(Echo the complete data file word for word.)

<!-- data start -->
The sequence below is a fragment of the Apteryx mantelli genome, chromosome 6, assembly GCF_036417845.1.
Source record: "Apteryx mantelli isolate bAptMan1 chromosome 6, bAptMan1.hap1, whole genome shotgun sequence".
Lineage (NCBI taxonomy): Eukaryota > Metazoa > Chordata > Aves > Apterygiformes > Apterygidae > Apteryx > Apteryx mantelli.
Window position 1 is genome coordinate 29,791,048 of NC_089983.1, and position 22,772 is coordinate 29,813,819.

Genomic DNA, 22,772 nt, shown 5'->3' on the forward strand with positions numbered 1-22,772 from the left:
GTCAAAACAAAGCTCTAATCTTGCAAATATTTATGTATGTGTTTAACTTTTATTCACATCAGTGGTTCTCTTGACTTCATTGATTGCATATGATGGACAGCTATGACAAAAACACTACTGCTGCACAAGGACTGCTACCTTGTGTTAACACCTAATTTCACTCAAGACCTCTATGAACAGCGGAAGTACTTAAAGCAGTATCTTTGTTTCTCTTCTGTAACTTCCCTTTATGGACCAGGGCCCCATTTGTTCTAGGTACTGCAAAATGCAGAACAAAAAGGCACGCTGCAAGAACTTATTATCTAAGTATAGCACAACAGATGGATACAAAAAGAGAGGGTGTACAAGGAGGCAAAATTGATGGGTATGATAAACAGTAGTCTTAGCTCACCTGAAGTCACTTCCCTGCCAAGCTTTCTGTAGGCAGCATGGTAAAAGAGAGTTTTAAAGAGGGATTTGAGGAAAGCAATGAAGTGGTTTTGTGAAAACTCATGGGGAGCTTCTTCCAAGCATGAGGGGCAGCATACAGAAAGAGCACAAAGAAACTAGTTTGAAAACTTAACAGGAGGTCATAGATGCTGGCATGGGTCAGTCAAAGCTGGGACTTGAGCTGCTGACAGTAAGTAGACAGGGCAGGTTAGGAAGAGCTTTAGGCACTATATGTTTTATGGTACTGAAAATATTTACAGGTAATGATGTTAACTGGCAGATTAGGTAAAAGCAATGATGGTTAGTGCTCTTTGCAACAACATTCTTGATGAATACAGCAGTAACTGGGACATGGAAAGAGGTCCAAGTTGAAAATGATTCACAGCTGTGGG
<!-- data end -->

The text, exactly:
The sequence below is a fragment of the Apteryx mantelli genome, chromosome 6, assembly GCF_036417845.1.
Source record: "Apteryx mantelli isolate bAptMan1 chromosome 6, bAptMan1.hap1, whole genome shotgun sequence".
Lineage (NCBI taxonomy): Eukaryota > Metazoa > Chordata > Aves > Apterygiformes > Apterygidae > Apteryx > Apteryx mantelli.
Window position 1 is genome coordinate 29,791,048 of NC_089983.1, and position 22,772 is coordinate 29,813,819.

Genomic DNA, 22,772 nt, shown 5'->3' on the forward strand with positions numbered 1-22,772 from the left:
GTCAAAACAAAGCTCTAATCTTGCAAATATTTATGTATGTGTTTAACTTTTATTCACATCAGTGGTTCTCTTGACTTCATTGATTGCATATGATGGACAGCTATGACAAAAACACTACTGCTGCACAAGGACTGCTACCTTGTGTTAACACCTAATTTCACTCAAGACCTCTATGAACAGCGGAAGTACTTAAAGCAGTATCTTTGTTTCTCTTCTGTAACTTCCCTTTATGGACCAGGGCCCCATTTGTTCTAGGTACTGCAAAATGCAGAACAAAAAGGCACGCTGCAAGAACTTATTATCTAAGTATAGCACAACAGATGGATACAAAAAGAGAGGGTGTACAAGGAGGCAAAATTGATGGGTATGATAAACAGTAGTCTTAGCTCACCTGAAGTCACTTCCCTGCCAAGCTTTCTGTAGGCAGCATGGTAAAAGAGAGTTTTAAAGAGGGATTTGAGGAAAGCAATGAAGTGGTTTTGTGAAAACTCATGGGGAGCTTCTTCCAAGCATGAGGGGCAGCATACAGAAAGAGCACAAAGAAACTAGTTTGAAAACTTAACAGGAGGTCATAGATGCTGGCATGGGTCAGTCAAAGCTGGGACTTGAGCTGCTGACAGTAAGTAGACAGGGCAGGTTAGGAAGAGCTTTAGGCACTATATGTTTTATGGTACTGAAAATATTTACAGGTAATGATGTTAACTGGCAGATTAGGTAAAAGCAATGATGGTTAGTGCTCTTTGCAACAACATTCTTGATGAATACAGCAGTAACTGGGACATGGAAAGAGGTCCAAGTTGAAAATGATTCACAGCTGTGGG